Uplink ALPA - The Voice of Aviation

The New Zealand Air Line Pilots' Association Newsletter.

Conference keynote address

As we meet today the tragic incident near Hood Aerodrome in Masterton is fresh in our minds. My thoughts are with the families, friends and colleagues of the two pilots who died. 

Association President Tim Robinson, members and delegates, guests, thank you for the opportunity to join you today to recognise the contribution pilots, flight instructors and air traffic controllers make in connecting our people, our communities and our commerce, both within and outside of New Zealand. 

I’m glad to be able to join you at this year’s conference. Transport is a fantastic portfolio. Some of you will know that of all of the aspects of the transport portfolio, aviation is the one I have the least experience of. I’m a bit of a public transport nut and fascinated by mode neutrality when it comes to freight, but I have to say, starting to get to know aviation has been quite a revelation. It’s a fascinating and vital industry. 

I really appreciated the chance a few months back to ride in the cockpit with Air New Zealand’s Captain Hugh Pearce on my regular Wellington to Auckland commute. It’s an extraordinary thing to see at close quarters and you’ll be pleased to know Hugh didn’t waste the opportunity to lobby me extensively on a number of NZALPA’s objectives during the flight.

The role of aviation in an integrated transport strategy 

This is an exciting time to be in the aviation industry. 

Over the past 12 months, you have contributed to bringing 3.9 million visitors to New Zealand’s shores. In the same period, more than 3.0 million New Zealanders have flown overseas.

In an integrated transport system, we need all transport sectors to be highly efficient and to work together to help bring economic benefits, jobs and opportunities for all New Zealanders. 

Your industry is vital to New Zealand’s prosperity and links with the rest of the world. 

Because of the country we are, aviation is incredibly important. 

As a small island nation at the bottom of the world, kiwis who want to travel for family, work or OE rely almost exclusively on flying. Tourism our biggest foreign exchange earner is utterly dependant on aviation. And in these relatively underpopulated islands, small isolated communities far from our metropolitan cities know how important air connectivity is for them.

And whether it’s bringing investors or exporting or importing time sensitive products, aviation is vital to the economy.

Our ambitious programme of international air services negotiations, based on the principle of open skies, means that most of the world’s major airlines can fly to New Zealand without restriction. New Zealand now has over 90 air services agreements, opening up new routes and ensuring competition on existing ones.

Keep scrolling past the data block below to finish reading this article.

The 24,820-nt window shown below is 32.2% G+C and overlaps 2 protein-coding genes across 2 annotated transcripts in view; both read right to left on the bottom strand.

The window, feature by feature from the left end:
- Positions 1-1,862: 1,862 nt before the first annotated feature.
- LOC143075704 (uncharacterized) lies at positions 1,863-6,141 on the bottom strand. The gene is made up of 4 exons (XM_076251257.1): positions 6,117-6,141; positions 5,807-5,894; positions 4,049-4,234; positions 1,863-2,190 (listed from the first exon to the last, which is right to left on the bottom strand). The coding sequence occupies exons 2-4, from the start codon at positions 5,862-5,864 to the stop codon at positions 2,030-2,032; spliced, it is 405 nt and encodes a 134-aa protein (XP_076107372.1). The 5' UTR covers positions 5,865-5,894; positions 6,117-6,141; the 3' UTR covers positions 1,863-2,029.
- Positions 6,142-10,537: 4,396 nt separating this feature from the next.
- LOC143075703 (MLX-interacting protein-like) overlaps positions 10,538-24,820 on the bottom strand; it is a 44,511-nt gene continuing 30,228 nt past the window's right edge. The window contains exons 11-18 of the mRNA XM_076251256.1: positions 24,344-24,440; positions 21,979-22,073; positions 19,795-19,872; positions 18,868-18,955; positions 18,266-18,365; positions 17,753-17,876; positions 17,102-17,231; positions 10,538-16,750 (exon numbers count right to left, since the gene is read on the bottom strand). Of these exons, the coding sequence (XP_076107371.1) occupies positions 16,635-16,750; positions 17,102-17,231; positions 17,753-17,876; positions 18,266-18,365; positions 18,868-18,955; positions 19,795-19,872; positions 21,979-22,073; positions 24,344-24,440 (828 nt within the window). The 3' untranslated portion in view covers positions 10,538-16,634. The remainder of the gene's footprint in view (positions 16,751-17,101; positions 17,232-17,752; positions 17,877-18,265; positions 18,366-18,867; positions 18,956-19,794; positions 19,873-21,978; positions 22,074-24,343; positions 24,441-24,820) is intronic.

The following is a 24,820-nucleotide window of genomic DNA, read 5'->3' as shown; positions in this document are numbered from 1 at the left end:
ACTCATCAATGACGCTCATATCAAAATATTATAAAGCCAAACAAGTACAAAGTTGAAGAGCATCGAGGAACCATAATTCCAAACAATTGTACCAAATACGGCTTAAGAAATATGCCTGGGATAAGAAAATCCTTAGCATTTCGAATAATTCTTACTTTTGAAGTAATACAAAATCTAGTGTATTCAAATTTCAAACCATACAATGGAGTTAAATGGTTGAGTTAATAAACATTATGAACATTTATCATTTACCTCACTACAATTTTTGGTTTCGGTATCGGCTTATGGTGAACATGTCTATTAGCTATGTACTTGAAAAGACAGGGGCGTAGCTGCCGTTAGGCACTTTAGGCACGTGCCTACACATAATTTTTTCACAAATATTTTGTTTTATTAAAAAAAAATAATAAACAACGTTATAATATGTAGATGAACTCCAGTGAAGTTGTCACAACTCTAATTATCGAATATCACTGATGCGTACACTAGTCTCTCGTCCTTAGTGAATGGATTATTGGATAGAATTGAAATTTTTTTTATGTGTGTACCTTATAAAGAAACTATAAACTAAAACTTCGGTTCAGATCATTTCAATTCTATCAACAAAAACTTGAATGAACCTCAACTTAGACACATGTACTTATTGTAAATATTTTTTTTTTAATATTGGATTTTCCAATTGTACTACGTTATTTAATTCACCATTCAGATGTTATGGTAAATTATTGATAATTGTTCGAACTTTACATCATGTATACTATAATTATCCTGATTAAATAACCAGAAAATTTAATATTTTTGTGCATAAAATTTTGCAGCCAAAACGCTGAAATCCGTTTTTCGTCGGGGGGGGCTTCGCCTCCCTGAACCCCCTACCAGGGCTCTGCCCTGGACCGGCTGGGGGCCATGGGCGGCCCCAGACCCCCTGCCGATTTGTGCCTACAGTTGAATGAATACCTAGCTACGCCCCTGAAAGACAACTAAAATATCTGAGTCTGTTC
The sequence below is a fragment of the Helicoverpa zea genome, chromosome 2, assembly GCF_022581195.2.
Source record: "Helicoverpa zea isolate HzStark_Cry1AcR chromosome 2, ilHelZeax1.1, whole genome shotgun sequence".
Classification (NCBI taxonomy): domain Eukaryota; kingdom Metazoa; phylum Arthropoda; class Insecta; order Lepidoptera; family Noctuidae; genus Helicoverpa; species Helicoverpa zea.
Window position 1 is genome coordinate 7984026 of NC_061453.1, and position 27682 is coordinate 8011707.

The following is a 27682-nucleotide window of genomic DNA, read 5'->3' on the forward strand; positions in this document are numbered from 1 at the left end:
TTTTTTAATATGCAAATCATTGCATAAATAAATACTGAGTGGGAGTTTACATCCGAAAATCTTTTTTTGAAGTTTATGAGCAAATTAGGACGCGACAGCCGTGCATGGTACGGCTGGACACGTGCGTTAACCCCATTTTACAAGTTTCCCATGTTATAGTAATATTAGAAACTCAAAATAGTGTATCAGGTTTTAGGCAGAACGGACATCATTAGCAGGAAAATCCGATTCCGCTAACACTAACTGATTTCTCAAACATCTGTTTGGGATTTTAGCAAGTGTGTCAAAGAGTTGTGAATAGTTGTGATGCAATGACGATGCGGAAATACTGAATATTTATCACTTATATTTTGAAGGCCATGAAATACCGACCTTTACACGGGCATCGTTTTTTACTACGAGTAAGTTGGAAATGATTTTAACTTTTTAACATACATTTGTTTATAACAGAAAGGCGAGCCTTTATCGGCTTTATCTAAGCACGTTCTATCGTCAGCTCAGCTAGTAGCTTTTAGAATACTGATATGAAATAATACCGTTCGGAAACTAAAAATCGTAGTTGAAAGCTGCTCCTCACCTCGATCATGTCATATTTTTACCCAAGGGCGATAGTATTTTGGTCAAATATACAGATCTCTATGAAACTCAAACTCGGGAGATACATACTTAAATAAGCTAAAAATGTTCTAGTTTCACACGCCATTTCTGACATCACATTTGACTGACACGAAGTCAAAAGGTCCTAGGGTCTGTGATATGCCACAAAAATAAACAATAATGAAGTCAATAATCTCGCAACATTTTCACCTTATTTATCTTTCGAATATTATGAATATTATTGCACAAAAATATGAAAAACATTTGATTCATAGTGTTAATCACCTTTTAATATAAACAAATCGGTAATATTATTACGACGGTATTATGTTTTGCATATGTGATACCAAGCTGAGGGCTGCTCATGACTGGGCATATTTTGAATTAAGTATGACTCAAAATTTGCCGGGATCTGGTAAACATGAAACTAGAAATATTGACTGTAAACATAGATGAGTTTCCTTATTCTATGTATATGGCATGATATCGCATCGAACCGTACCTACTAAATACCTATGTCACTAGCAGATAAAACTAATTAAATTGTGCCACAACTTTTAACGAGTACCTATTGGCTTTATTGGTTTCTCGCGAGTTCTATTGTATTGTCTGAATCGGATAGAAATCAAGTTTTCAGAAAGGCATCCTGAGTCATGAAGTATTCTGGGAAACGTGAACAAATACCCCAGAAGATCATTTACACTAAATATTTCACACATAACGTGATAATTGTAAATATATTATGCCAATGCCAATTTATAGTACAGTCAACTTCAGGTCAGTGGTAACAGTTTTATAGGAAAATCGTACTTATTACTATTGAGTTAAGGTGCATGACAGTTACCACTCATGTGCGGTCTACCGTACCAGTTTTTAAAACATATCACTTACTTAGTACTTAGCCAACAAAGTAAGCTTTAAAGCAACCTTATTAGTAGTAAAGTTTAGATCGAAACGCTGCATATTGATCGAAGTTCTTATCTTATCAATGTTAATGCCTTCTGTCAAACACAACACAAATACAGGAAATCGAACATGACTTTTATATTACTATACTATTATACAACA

As an isolated trading nation, we need to make sure that our entire transport network and international connections, including aviation, are as strong as possible. 

Policy and regulation encouraging the growth of aviation 

As you know, rules around aviation are always evolving. I am sure you noted with interest the recent rule changes the Civil Aviation Authority has made for colour blind pilots. 

Pilots who fail the colour vision test will be now be able to sit a practical assessment that tests their skills, and if successful, their restrictions will be lifted. 

NZALPA has been advocating this for some time. Thank you. 

I take seriously the responsibility of government to be constantly updating regulations, big and small, to ensure they support a thriving industry and the importance we place on safety. 

New Southern Sky 

One of the most important changes in your sector, a modernisation project led jointly by government and industry is New Southern Sky, our ten year programme to update New Zealand’s airspace and air navigation systems. 

New Southern Sky will enable shorter journeys, improve safety and lower carbon emissions for more than 15 million passenger departures every year. 

The new technologies enabled by New Southern Sky are expected to contribute nearly $900 million of benefits to our country over the next 20 years. These benefits will come through fuel savings, lower aircraft operating costs, and efficiencies for airlines. 

The programme itself is expected to provide direct benefits of $128 million over the same period. It means New Zealand can move from ground to satellite-based navigation and surveillance in a safe, cohesive, and resilient way.